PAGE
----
21. The system of claim 8, wherein the identifying means determines when there is a problem with a destination gateway.
22. The system of claim 8, wherein the identifying means determines when there is a problem with an originating gateway.
23. The system of claim 8, wherein the identifying means determines when there is a problem with an Internet service provider.
24. The system of claim 8, wherein the obtaining means obtains copies of at least one item of information about the telephone call from two different devices in the network used to complete the telephone call, and wherein the compiling means uses only one of the copies of the at least one item of information.
25. The system of claim 24, further comprising means for selecting the copy of the at least one item of information which is supplied by the device that is usually more accurate in recording the at least one item of information.
26. A computer implemented method of identifying potential trouble spots on a system used to complete telephone calls routed over the Internet, comprising:
obtaining call information relating to a first telephone call with a computer immediately after the first call is completed, the obtained call information including information about why the first call was terminated;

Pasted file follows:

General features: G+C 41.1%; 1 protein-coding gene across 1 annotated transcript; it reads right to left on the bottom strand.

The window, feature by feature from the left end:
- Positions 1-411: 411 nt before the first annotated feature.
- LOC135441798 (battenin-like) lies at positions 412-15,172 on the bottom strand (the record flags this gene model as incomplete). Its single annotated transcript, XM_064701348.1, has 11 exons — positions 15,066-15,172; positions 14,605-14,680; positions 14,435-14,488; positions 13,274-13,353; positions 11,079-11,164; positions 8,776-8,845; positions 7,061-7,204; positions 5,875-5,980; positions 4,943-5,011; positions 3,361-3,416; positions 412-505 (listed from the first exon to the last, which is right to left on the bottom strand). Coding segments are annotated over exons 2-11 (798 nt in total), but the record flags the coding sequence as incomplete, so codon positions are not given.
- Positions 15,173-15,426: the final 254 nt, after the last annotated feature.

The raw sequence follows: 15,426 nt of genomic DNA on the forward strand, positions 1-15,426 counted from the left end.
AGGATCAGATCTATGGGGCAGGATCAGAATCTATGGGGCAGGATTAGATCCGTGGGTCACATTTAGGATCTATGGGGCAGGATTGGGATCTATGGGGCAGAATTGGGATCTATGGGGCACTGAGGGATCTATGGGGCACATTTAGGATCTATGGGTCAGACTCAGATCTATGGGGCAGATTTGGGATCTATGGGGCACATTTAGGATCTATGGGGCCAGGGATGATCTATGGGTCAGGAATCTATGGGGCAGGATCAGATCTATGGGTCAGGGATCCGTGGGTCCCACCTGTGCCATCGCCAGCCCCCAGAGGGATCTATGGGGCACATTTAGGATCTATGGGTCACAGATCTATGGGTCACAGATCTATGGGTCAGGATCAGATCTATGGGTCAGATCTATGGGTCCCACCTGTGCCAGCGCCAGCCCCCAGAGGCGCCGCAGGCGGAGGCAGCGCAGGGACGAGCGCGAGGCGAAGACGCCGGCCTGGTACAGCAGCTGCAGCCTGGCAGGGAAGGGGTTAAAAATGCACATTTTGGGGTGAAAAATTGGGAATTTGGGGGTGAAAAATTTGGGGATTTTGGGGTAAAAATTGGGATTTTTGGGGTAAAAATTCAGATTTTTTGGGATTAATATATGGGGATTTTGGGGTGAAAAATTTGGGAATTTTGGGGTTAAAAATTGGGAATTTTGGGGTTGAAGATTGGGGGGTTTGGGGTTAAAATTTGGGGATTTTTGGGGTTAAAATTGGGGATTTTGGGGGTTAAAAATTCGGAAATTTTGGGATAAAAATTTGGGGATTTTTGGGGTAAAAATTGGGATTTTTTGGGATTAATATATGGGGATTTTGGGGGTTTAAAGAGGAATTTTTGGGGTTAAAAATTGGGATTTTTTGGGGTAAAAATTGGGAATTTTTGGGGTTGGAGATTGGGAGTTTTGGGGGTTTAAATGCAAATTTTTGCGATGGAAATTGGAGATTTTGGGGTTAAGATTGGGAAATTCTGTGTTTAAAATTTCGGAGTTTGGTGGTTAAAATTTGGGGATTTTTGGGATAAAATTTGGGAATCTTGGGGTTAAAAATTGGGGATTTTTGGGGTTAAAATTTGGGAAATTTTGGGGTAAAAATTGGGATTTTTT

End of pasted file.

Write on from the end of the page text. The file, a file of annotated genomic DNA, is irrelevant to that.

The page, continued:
reviewing call information, with a computer, relating to other telephone calls that were recently completed using at least one of the same system assets used to complete the first telephone call, the reviewing step including reviewing information about why the other telephone calls were terminated;
determining, based on the results of the reviewing step, if a particular system asset used to complete the first telephone call and at least one of the other telephone calls may have been responsible for an undesired termination of one or more telephone calls; and
generating a report, with a computer, that identifies potentially defective system assets using information developed during the determining step.
27. The method of claim 26, wherein if, during the determining step, a determination is made that other telephone calls carried through the same originating gateway as the first call were terminated prematurely, then the originating gateway is identified as a potentially defective system asset.
28. The method of claim 26, wherein if, during the determining step, a determination is made that other telephone calls carried through the same terminating gateway as the first call were terminated prematurely, then the terminating gateway is identified as a potentially defective system asset.
29. The method of claim 26, wherein if, during the determining step, a determination is made that other telephone calls carried by the same Internet Service Provider as the first call were terminated prematurely, then the Internet Service Provider is identified as potentially defective.
30. A computer implemented method of identifying potential trouble spots on a system used to complete telephone call routed over the Internet, comprising: